Three Arrests From Violent Clash at GUSD Board Meeting


A volatile Glendale Unified School District (GUSD) meeting took place on Tuesday night. Responding to recent GUSD board meetings that had become contentious, the Glendale Police Dept. (GPD) provided staff with some safety suggestions. The parking lot was cleared of all cars and blockades were placed at its entrances and exits. There was a large police presence and, as a safety measure, most of the GUSD staff left earlier in the afternoon to work from home.

Prior to the meeting GlendaleOUT had sent out messages that its members were having a “Big Fat Community Group Hug” at the site – its way of saying “thank you to our GUSD educators and administrators for all the good work they’ve done on behalf of our entire Glendale community this year.” Tuesday was the last scheduled GUSD board meeting of the school year.

Several people on-site were from the LGBTQ+ community and its allies. They linked arms and formed a circle chanting “Love, not hate.” As this was occurring there was a line of people to enter the GUSD board meeting that started at 5 p.m. Only 72 seats were available and they filled up quickly. Those who were not able to be seated inside were allowed to fill out a speaker’s card and were called in when their time arrived to speak.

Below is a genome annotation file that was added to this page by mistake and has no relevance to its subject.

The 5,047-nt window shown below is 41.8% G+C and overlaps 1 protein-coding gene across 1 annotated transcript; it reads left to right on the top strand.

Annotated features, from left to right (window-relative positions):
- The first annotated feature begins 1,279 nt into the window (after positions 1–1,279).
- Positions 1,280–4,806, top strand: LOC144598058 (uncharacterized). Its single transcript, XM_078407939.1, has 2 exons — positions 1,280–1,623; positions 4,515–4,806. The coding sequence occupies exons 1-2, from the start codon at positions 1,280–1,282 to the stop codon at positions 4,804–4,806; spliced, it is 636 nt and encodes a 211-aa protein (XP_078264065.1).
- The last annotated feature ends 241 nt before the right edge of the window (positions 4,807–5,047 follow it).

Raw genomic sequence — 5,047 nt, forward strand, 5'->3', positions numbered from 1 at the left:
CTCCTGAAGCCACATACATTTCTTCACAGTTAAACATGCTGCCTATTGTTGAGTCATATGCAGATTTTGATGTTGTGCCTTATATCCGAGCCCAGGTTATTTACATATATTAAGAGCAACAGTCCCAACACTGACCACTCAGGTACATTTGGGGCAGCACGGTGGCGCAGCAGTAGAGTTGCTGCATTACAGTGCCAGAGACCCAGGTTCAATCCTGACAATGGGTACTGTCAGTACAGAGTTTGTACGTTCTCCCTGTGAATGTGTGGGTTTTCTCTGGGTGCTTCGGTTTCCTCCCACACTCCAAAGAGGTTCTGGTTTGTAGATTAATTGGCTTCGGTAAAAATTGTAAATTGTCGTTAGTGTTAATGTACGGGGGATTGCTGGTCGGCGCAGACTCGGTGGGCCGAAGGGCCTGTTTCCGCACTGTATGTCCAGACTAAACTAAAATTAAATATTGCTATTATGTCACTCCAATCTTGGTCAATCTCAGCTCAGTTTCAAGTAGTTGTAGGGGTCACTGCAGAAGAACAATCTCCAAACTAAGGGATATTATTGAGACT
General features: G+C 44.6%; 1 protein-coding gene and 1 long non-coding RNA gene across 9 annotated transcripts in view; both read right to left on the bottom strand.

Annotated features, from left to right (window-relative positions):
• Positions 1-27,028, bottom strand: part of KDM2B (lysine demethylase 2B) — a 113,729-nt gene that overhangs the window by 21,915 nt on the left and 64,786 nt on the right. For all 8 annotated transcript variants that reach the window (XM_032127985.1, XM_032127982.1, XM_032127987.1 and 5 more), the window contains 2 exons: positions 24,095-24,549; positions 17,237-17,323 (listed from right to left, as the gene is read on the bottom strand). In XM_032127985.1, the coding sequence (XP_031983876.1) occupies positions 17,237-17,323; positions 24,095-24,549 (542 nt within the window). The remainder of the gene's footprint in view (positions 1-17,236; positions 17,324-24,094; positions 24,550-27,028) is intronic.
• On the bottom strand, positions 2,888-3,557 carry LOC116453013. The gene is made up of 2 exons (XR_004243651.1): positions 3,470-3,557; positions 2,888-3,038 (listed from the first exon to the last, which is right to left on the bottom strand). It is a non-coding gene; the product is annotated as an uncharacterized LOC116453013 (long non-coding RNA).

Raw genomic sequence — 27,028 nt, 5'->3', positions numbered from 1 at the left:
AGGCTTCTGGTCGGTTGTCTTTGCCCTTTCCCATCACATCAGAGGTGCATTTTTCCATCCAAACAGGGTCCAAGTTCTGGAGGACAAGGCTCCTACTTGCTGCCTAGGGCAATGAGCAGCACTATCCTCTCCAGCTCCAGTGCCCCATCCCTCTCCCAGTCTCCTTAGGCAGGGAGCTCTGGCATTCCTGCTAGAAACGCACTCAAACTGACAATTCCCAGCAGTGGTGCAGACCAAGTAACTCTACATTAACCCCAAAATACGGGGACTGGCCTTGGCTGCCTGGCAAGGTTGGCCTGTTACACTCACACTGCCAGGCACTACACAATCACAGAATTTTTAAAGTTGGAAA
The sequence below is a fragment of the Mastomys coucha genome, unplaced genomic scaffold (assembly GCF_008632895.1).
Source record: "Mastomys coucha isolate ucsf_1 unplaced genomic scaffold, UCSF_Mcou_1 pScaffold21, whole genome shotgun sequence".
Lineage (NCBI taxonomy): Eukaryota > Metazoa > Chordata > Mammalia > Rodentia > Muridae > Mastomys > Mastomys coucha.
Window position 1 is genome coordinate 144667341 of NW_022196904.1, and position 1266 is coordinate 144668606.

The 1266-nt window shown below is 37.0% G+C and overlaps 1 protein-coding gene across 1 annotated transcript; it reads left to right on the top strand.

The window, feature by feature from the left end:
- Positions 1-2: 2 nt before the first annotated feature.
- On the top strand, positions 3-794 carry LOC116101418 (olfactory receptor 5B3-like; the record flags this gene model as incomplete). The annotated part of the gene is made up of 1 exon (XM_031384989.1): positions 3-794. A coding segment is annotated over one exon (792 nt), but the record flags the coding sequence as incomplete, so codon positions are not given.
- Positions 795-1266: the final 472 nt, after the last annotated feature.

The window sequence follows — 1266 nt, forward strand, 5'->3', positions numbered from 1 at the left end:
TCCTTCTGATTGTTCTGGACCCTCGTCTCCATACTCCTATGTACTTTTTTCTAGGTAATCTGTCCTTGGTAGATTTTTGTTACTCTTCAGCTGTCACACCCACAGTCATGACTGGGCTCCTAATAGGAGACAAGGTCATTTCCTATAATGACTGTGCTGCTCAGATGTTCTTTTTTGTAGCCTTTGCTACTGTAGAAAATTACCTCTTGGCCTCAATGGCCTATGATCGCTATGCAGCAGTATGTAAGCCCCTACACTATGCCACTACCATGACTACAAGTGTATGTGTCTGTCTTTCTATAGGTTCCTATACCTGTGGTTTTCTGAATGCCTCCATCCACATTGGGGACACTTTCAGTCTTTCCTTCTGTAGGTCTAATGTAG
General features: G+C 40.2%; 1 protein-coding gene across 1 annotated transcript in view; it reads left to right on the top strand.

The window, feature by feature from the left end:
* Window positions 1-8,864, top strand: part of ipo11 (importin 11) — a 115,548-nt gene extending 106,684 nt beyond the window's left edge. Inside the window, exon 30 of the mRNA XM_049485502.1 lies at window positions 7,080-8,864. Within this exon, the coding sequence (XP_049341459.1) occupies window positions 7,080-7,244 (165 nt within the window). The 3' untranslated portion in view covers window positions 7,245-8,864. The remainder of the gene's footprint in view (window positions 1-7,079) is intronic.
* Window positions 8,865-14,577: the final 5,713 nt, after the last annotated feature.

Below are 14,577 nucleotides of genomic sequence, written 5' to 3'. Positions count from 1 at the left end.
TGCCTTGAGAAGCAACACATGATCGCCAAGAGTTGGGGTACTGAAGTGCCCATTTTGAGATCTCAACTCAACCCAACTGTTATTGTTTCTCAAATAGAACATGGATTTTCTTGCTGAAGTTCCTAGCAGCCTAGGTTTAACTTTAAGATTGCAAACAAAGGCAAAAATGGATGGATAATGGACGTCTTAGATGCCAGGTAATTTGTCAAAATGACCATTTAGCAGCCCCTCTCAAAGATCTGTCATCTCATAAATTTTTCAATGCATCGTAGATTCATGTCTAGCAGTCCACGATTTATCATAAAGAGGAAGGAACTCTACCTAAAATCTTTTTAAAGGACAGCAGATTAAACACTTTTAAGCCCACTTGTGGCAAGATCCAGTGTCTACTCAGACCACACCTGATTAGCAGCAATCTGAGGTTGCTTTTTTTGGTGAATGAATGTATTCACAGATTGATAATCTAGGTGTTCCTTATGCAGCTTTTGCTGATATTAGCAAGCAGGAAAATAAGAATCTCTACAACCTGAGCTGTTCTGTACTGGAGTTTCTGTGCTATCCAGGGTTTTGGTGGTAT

Outside the building it was obvious there were several people who not only did not have students in the district (one person held up an LAUSD sign), were not residents of the GUSD area but were on-site to promote their political agenda – even setting up a merchandise booth at the edge of the parking lot. Reportedly there were members protestors on-site affiliated with antifa and the Proud Boys along with other protestors from outside the area.

“Several hundred protestors gathered, many waving American flags and LGBTQ+ flags,” according to a GPD statement.

One side opposed the GUSD position on LGBTQ+ policies; however, the only thing on the agenda Tuesday was Resolution 27-Proclaming June 2023 as LGBTQ+ Pride Month – something the board had approved the last three years.

The other side was in support of GUSD’s LGBTQ+ position of inclusion.

The board meeting began with President Nayiri Nahabedian reminding those present that they will hear from people they do not agree with but to remember they were “all adults and there needs to be decorum” then advised to respectfully listen to those speaking even if they disagreed with their comments.

“Young people are paying attention,” she said.

The majority of the speakers were in favor of how GUSD responded to the LGBTQ+ issues with students. Many spoke of misinformation that had been shared across social media. They asked for the district to continue to support the LGBTQ+ community, its allies and families.

One speaker commented on how the “energy” in the room was so different from past meetings commenting that everyone listened to speakers and, for the most part, didn’t make rude comments. There were a couple of flare-ups but when those occurred the audience seemed to police itself by telling possible agitators to stay quiet.